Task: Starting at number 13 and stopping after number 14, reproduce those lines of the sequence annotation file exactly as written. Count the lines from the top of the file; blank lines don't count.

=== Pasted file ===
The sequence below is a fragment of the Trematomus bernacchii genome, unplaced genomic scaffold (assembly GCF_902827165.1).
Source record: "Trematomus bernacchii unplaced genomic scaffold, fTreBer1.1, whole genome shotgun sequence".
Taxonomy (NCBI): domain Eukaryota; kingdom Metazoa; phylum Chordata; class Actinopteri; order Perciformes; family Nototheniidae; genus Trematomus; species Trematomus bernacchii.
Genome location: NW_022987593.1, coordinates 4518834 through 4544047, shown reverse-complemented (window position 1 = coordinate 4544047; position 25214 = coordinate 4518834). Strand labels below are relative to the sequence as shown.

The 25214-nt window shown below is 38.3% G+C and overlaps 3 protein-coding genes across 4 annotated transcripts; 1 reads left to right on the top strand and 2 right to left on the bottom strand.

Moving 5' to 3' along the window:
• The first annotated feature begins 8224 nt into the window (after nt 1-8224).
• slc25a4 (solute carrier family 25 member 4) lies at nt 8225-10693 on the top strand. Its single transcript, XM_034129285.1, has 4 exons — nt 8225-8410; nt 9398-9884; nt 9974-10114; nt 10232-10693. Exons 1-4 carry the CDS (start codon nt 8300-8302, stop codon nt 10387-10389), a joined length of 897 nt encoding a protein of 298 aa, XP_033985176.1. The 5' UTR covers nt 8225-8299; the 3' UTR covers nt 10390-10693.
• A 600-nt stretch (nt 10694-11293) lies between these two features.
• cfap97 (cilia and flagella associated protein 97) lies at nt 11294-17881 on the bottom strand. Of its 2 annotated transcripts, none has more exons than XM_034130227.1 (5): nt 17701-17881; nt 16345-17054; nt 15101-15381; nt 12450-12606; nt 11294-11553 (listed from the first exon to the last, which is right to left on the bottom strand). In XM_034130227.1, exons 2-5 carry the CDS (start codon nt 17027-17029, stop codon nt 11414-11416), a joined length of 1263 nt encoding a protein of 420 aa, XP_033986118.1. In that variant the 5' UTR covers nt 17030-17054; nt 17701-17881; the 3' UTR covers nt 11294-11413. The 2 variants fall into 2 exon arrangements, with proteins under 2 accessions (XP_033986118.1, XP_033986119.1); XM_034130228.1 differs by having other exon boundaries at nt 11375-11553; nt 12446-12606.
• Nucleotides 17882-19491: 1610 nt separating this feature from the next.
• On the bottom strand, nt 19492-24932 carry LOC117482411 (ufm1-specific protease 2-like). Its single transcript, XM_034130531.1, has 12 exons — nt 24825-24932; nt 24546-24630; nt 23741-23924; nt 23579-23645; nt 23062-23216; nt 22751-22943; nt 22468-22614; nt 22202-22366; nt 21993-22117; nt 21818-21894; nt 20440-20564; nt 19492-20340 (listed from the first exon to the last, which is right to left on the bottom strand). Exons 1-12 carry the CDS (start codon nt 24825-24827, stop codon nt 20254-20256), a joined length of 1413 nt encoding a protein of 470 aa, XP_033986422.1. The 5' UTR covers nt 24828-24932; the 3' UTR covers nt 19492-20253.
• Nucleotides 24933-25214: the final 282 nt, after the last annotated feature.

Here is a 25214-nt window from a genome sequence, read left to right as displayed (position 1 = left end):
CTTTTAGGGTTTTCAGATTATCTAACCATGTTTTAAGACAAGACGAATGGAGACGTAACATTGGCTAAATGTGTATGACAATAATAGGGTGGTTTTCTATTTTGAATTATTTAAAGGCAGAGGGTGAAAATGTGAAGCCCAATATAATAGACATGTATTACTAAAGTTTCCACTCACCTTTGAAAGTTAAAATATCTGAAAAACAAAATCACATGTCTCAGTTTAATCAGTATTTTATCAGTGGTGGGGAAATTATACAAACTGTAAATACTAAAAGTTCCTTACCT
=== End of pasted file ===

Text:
• Nucleotides 24933-25214: the final 282 nt, after the last annotated feature.

Here is a 25214-nt window from a genome sequence, read left to right as displayed (position 1 = left end):